WATERTOWN — Faced with a fiscal crisis, the New York State Zoo at Thompson Park officials will again be asking the city for financial help.
Should the New York State Zoo at Thompson Park receive more funding from the county and state?
Mayor Joseph M. Butler Jr. confirmed that the zoo has talked to City Manager Rick Finn about the situation and City Council members have agreed to meet with executive director Larry Sorel to find out more.
The mayor said he doesn’t know the specifics of the situation but it has reached a crucial point for the zoo.
“They are at a crossroads and are trying to put together a plan so they can survive,” he said.
Mr. Sorel played down that scenario, but went on to say that he hopes to get to the point that zoo officials do not need to go back to the city every couple of years asking for help.
“We want to make plans for the long term, and that’s what we want talk to the city about,” he said.
Calling the city its partner, the arrangement that the zoo and the municipality made 30 years ago no longer works in today’s economy, he said.
The zoo board — called the Thompson Park Conservancy — operates the facility, while the city owns the buildings and property.
The city provides $30,000 annually in building reimbursements, in addition to in-kind services for repairs, engineering, design work and other support. The zoo also receives funding from Jefferson County and the state.
The zoo currently has an annual operating budget of $750,000, but Mr. Sorel said it should be $1.1 million, with $200,000 coming from governmental sources.
“We’re not near that,” he said, adding municipalities typically provide funding about 20 percent of their operating budgets.
He mentioned that the Utica and Buffalo zoos are operated by nonprofit entities but receive that kind of financial support from their communities.
“We just don’t want to solve today’s issues but create a relationship and partnership, so we’re not doing this two years from now or five years from now,” he said. “We just don’t want to survive but we want to thrive.”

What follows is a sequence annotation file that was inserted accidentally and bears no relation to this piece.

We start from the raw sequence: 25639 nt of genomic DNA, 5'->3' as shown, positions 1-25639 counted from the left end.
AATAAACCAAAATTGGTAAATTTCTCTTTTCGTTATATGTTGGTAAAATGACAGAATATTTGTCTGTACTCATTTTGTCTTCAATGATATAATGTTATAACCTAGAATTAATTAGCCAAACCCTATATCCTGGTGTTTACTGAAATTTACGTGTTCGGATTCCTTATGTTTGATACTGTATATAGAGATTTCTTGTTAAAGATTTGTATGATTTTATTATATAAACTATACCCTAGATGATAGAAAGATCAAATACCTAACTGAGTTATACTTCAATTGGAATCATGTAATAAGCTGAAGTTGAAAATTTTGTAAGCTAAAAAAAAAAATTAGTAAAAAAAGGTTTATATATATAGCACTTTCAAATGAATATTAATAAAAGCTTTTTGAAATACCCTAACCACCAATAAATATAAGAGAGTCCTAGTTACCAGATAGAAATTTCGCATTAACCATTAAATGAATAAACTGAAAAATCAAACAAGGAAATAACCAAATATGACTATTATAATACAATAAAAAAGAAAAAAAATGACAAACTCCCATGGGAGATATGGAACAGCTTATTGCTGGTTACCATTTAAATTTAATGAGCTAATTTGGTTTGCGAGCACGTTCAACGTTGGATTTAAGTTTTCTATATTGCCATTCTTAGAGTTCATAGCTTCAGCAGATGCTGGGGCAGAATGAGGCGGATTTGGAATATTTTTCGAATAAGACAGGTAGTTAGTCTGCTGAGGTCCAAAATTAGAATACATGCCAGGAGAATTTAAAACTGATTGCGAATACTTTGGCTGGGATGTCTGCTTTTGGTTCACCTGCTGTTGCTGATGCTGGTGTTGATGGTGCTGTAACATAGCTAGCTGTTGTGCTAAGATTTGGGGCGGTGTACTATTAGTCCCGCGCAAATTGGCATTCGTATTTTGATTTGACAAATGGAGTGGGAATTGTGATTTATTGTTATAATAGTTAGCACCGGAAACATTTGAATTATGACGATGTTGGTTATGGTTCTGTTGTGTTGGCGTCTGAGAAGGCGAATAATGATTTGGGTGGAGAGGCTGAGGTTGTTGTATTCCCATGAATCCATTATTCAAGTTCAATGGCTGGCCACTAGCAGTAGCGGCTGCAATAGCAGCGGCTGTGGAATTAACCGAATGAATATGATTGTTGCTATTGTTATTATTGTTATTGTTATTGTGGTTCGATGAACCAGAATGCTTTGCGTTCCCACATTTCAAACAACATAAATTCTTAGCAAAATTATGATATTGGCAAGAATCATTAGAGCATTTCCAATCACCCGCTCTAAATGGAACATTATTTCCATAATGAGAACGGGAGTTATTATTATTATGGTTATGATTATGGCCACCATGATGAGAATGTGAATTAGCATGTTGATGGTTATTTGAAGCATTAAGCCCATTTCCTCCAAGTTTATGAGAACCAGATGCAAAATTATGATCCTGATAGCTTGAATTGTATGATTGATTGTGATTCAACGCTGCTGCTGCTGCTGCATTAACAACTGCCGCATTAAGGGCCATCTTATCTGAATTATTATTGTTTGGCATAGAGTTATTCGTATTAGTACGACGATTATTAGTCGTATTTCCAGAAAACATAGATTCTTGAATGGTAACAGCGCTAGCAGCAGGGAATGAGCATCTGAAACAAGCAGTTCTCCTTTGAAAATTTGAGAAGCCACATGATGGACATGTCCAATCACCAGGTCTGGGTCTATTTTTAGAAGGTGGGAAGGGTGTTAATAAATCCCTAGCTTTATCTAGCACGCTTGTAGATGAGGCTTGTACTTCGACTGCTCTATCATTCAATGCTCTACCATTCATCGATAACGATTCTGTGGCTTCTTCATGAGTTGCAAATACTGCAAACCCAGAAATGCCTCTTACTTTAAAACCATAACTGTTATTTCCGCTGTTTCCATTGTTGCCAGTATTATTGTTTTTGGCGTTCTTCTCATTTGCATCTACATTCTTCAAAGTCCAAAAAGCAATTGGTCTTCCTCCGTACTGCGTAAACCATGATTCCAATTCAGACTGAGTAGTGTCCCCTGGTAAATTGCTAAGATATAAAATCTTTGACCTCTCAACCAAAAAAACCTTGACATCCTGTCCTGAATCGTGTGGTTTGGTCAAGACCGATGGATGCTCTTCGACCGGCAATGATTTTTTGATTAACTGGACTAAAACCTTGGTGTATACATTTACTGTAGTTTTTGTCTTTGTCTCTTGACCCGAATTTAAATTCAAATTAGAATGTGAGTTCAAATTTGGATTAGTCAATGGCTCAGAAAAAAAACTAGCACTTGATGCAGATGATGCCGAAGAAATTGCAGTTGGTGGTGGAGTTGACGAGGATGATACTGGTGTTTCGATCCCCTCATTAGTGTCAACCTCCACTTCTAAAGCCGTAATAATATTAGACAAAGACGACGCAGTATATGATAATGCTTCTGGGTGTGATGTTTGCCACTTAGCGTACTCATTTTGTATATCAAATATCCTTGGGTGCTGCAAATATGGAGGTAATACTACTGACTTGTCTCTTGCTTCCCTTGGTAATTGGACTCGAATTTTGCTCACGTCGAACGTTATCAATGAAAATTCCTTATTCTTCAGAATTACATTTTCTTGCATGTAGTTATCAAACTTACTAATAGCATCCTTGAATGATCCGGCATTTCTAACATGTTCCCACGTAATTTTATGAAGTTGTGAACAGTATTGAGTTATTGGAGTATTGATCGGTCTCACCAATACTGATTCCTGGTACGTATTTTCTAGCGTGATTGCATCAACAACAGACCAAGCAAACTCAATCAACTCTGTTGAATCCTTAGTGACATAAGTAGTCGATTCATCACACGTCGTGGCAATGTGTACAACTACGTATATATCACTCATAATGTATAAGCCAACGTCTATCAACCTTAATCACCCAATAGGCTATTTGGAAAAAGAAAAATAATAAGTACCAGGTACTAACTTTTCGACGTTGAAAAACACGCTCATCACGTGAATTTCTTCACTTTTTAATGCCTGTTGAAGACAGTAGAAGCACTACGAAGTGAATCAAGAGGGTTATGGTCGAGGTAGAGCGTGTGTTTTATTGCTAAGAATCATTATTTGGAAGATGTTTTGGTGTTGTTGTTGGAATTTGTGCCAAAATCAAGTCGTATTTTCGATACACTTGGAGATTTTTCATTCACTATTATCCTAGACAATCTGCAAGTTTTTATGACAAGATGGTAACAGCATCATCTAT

Council members are ready to listen, Mayor Butler said. They plan to meet individually with Mr. Sorel to talk about the situation and how the city can help, the mayor said.
Saying the city just learned about the situation about 10 days ago, City Manager Rick Finn said Thursday that Mr. Sorel told him that “they needed a little help” but had not provided specifics about the situation or what the zoo needs.
“It’s important to the city and to listen what they have to say,” Mr. Finn said.
Mr. Sorel, who retired from the Seneca Park Zoo in Rochester to come to Watertown about 18 months ago, has agreed to provide information about the zoo’s financial picture.
The zoo board has put together a five-year strategic plan that includes ideas on new programs and projects, and ways it can grow, he said.
The zoo attracted about 37,000 people through the gates this year, slightly higher than in 2018, he said. With the population around 115,000 for Jefferson County, attendance should be between 60,000 and 70,000 people, Mr. Sorel said.
The zoo also is short staffed, employing 10 people and needing seven more to operate at full capacity, he said.
Two years ago, the zoo asked for $30,000 in additional funding from the city when zoo officials said the facility was $135,000 in debt and lost money eight out of the last 10 years.
On Wednesday, mayoral candidate Jeffrey M. Smith said he was meeting later in the day with Mr. Sorel about what was going on and to see how the city could help.
He said that the zoo uses a line of credit from a local bank to get through winter months after it closes for the season.
The money goes for salaries and care for the animals during the winter. Mr. Sorel confirmed that the line of credit is nearly maxed out.
On Wednesday, Mr. Smith told the Watertown Daily Times that he didn’t understand how the city is proceeding with a $3.1 million pool at Thompson Park when the zoo is “just a few hundred yards away” and needs help.
“The city should take a more active role” in the zoo, he said, “so it can continue to be an asset of the city.”